Real teachers share inspiration and creative tips that will help turn your classroom into a unique learning space.
Teaching ELL: Classroom Setup Strategies
Easy ways to reach and teach English language learners
PreK–K, 1–2, 3–5, 6–8
Making your classroom ELL-friendly will keep your EO students on track, too. A good classroom setup saves you time by making resources and supplies readily available for you and your students. For example, students can be more responsible for working independently when a map or word wall is right in front of them and easily accessible. Students are more comfortable when asked to write or illustrate when pencils, crayons, and other materials are within reach. A well-planned classroom setup makes the space more inviting and efficient for everyone.
Here are a few pointers:
- When placing tables and desks, think about creating spaces that can be used for various setups: partner work and small or large groups. Can desks be moved aside or grouped easily?
- Follow a daily routine and post your schedule using graphics or a rebus format if possible. When students know what to expect of their day, they are more comfortable.
- Frequently, one of the first things ELLs learn is the day on which they have a special class like gym or music. All students seem to like knowing what time they have lunch or recess!
- Place responsibility for learning on the students. Keeping supplies, math manipulative materials, and reference books within reach of the students enables them to access what they need on their own.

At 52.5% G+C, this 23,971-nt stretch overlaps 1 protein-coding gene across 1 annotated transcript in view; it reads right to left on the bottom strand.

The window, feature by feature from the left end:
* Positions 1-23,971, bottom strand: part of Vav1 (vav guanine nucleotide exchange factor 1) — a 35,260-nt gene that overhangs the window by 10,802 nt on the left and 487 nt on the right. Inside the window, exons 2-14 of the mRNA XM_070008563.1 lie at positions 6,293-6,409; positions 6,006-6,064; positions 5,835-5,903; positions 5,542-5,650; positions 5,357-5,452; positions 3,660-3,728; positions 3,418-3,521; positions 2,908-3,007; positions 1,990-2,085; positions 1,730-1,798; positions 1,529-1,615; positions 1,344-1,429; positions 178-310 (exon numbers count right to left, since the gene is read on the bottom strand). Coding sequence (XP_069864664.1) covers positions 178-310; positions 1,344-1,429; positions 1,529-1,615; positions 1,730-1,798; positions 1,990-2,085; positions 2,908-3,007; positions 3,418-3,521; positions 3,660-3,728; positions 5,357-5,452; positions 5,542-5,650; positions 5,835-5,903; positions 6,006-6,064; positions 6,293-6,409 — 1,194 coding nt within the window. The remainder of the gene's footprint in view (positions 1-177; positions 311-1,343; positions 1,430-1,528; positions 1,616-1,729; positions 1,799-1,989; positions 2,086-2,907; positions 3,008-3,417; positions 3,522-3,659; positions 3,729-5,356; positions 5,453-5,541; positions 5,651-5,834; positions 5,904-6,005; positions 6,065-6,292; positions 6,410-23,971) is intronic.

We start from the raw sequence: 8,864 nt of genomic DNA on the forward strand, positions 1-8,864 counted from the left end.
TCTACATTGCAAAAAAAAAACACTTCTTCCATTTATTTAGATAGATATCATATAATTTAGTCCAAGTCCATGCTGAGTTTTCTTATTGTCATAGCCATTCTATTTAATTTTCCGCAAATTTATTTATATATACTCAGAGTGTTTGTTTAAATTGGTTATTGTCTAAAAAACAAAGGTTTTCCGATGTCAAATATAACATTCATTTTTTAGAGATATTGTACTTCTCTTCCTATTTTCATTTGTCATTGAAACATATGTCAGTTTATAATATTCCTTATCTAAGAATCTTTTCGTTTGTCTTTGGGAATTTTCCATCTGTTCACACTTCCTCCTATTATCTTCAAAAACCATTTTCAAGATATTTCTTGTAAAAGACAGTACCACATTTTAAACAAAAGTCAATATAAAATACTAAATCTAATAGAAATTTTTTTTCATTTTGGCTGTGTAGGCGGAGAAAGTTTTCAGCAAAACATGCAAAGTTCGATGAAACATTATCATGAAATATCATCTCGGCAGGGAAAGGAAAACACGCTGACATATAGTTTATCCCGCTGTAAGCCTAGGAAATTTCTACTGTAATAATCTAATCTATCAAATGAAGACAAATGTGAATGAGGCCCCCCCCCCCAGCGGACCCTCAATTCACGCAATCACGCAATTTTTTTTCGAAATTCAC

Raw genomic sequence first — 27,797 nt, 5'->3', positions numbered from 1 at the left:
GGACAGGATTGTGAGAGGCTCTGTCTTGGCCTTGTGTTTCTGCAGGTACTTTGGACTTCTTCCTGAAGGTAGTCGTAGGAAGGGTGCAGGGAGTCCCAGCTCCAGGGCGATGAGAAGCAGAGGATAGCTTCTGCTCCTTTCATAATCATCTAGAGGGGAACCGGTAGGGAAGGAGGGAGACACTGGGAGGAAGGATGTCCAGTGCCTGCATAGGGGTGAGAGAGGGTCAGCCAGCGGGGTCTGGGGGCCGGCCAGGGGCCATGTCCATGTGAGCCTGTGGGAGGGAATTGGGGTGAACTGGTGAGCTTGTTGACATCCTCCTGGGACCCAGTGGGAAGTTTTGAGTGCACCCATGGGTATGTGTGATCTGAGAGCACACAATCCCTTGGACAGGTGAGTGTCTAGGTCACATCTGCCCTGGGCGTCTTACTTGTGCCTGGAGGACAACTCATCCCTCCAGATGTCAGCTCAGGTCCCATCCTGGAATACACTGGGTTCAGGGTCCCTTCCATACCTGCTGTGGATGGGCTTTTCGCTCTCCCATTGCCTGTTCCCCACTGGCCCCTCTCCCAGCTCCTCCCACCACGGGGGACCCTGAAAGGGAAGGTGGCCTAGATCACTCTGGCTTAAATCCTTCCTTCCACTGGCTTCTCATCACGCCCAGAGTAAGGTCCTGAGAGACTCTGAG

- Set up your classroom with word walls that have pictures or real objects (realia) connected to them.
- Display rebus charts to provide pictorial cues along with word cues.
- Use graphics such as maps, photographs, and other visual displays as much as possible.
- Have plenty of chart paper on hand for recording strategies, word banks, and other class-generated ideas. Having more than one pad or stand accessible is helpful too. Keep a stand placed where large group instruction occurs and one placed for small-group instruction.
- Gather materials that can be used for hands-on learning, such as math manipulative materials, sensory learning materials (e.g., sandpaper letters), maps, and graphs.
- Set up a classroom library that includes a listening center with books on tape and earphones. Children love to listen to a story. ELLs can listen to a book on tape that they are not yet ready to read on their own. I find that my ELLs especially love to listen to song books and you may hear them singing along.
This article was excerpted from Easy Ways to Reach and Teach English Language Learners by Valerie Schiffer Danoff.
See how you can approach five common classroom situations using strategies that support ELLs and benefit your entire class and help you to differentiate instruction.